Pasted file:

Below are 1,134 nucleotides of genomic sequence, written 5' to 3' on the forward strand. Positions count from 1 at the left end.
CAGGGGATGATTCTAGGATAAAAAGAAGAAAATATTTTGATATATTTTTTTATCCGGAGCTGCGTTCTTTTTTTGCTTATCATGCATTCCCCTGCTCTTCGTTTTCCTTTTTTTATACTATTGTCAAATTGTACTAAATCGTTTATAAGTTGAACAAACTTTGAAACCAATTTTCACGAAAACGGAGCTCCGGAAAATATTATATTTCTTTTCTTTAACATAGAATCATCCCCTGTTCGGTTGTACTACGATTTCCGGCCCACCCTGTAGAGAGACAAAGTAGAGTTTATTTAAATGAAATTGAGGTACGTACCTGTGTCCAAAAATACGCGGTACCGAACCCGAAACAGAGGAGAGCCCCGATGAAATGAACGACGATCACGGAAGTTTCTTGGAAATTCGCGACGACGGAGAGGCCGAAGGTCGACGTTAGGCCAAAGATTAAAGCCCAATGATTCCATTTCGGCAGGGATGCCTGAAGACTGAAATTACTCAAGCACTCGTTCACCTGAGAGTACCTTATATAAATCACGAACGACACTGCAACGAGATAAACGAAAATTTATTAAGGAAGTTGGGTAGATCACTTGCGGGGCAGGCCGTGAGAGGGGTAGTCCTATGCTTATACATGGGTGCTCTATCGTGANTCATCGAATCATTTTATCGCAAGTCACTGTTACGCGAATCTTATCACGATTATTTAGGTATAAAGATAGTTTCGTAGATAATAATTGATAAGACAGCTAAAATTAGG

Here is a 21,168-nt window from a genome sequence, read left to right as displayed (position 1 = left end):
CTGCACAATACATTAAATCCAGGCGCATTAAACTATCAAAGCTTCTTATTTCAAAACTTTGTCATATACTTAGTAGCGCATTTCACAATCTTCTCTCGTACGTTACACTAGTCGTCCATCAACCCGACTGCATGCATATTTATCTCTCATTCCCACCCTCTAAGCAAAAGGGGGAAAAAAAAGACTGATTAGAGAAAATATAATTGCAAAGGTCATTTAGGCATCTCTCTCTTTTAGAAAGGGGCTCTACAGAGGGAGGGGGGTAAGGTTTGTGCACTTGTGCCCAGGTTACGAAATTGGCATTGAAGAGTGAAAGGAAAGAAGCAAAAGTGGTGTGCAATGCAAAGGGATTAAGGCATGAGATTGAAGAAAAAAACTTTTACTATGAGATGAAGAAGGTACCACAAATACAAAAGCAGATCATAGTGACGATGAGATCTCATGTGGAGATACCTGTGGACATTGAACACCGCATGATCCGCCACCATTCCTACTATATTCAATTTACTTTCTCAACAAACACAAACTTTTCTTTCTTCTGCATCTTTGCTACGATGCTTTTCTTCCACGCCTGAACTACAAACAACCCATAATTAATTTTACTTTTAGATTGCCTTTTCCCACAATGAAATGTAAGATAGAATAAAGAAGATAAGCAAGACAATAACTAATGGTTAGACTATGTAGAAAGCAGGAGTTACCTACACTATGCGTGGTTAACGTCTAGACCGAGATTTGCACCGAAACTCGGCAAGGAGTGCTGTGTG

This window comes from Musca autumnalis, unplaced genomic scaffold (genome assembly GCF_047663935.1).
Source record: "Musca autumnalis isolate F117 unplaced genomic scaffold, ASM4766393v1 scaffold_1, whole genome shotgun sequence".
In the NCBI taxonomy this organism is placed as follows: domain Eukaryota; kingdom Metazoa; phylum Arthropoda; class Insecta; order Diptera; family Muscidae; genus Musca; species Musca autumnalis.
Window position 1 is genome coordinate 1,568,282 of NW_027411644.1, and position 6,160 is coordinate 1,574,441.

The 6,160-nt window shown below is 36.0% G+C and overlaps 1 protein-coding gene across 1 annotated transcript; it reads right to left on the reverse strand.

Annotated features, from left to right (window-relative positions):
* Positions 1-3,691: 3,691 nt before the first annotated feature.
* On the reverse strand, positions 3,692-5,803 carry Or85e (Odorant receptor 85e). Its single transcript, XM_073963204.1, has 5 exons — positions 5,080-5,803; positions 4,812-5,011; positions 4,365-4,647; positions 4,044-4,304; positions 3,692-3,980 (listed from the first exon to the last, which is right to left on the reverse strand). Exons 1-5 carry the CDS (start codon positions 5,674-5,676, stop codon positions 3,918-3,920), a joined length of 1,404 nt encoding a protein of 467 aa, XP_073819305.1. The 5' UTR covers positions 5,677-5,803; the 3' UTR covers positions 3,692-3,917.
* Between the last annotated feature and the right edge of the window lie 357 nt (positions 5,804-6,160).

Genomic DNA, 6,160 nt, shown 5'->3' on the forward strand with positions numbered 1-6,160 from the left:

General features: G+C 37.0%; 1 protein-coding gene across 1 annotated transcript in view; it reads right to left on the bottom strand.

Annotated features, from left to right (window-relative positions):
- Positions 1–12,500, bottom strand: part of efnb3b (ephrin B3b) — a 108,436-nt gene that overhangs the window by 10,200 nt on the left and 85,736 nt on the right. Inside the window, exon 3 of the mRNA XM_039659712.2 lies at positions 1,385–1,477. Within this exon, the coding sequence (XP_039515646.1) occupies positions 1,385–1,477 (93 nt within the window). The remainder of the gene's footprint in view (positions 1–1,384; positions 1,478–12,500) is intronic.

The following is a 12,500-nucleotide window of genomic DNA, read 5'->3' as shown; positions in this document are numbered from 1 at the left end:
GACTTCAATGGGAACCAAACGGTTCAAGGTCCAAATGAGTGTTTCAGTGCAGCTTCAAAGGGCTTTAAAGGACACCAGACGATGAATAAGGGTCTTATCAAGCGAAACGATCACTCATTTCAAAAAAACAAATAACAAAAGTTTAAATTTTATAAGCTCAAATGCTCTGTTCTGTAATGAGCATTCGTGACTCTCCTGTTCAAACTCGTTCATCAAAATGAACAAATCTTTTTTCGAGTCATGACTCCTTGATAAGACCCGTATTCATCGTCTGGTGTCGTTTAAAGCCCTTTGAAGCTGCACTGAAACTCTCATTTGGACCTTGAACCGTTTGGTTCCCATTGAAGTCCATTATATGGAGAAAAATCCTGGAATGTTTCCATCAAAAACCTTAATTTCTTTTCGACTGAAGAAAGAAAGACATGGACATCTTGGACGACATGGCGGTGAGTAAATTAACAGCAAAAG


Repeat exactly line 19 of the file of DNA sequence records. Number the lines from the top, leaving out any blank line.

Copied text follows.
GACTTCAATGGGAACCAAACGGTTCAAGGTCCAAATGAGTGTTTCAGTGCAGCTTCAAAGGGCTTTAAAGGACACCAGACGATGAATAAGGGTCTTATCAAGCGAAACGATCACTCATTTCAAAAAAACAAATAACAAAAGTTTAAATTTTATAAGCTCAAATGCTCTGTTCTGTAATGAGCATTCGTGACTCTCCTGTTCAAACTCGTTCATCAAAATGAACAAATCTTTTTTCGAGTCATGACTCCTTGATAAGACCCGTATTCATCGTCTGGTGTCGTTTAAAGCCCTTTGAAGCTGCACTGAAACTCTCATTTGGACCTTGAACCGTTTGGTTCCCATTGAAGTCCATTATATGGAGAAAAATCCTGGAATGTTTCCATCAAAAACCTTAATTTCTTTTCGACTGAAGAAAGAAAGACATGGACATCTTGGACGACATGGCGGTGAGTAAATTAACAGCAAAAG